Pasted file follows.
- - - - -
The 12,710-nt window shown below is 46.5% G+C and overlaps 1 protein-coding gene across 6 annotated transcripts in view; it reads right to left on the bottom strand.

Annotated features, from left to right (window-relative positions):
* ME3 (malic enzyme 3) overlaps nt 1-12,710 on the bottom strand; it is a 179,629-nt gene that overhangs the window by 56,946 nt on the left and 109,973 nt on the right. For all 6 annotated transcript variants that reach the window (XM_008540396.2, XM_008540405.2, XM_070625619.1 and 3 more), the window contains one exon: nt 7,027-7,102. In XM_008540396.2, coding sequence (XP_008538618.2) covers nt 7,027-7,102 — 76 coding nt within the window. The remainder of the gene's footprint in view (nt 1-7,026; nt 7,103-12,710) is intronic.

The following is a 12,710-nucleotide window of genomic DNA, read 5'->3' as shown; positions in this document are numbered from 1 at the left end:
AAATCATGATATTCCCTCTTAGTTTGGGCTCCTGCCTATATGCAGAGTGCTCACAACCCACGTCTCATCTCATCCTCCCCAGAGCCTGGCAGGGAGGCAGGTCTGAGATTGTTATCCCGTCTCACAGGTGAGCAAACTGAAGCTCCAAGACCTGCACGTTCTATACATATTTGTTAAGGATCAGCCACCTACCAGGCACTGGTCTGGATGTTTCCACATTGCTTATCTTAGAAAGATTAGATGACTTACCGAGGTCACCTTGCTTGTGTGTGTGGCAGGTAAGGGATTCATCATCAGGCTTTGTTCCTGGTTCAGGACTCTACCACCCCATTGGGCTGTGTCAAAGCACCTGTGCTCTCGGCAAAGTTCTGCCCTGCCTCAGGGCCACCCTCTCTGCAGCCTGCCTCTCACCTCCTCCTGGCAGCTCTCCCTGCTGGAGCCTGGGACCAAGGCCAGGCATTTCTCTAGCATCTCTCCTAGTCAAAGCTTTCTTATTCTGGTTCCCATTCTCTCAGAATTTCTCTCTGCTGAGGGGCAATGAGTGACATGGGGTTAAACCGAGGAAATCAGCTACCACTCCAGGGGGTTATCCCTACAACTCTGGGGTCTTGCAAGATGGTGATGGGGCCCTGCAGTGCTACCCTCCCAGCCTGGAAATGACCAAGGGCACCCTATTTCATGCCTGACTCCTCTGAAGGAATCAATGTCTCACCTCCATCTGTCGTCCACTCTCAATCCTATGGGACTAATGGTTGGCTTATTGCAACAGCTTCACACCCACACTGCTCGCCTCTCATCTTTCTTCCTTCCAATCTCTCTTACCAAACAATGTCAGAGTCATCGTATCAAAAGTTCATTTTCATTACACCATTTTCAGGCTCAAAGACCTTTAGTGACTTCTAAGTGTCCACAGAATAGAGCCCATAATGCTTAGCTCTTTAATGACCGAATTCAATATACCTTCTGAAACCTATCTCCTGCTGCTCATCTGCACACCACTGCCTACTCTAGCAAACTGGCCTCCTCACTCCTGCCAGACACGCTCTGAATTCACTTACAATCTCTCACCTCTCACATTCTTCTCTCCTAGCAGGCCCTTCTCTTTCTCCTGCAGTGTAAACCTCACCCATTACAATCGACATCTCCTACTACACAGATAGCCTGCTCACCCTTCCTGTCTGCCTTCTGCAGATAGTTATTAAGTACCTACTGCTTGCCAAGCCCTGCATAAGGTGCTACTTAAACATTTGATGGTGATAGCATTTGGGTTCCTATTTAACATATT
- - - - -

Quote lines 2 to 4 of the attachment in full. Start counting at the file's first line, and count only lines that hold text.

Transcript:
Annotated features, from left to right (window-relative positions):
* ME3 (malic enzyme 3) overlaps nt 1-12,710 on the bottom strand; it is a 179,629-nt gene that overhangs the window by 56,946 nt on the left and 109,973 nt on the right. For all 6 annotated transcript variants that reach the window (XM_008540396.2, XM_008540405.2, XM_070625619.1 and 3 more), the window contains one exon: nt 7,027-7,102. In XM_008540396.2, coding sequence (XP_008538618.2) covers nt 7,027-7,102 — 76 coding nt within the window. The remainder of the gene's footprint in view (nt 1-7,026; nt 7,103-12,710) is intronic.

The following is a 12,710-nucleotide window of genomic DNA, read 5'->3' as shown; positions in this document are numbered from 1 at the left end: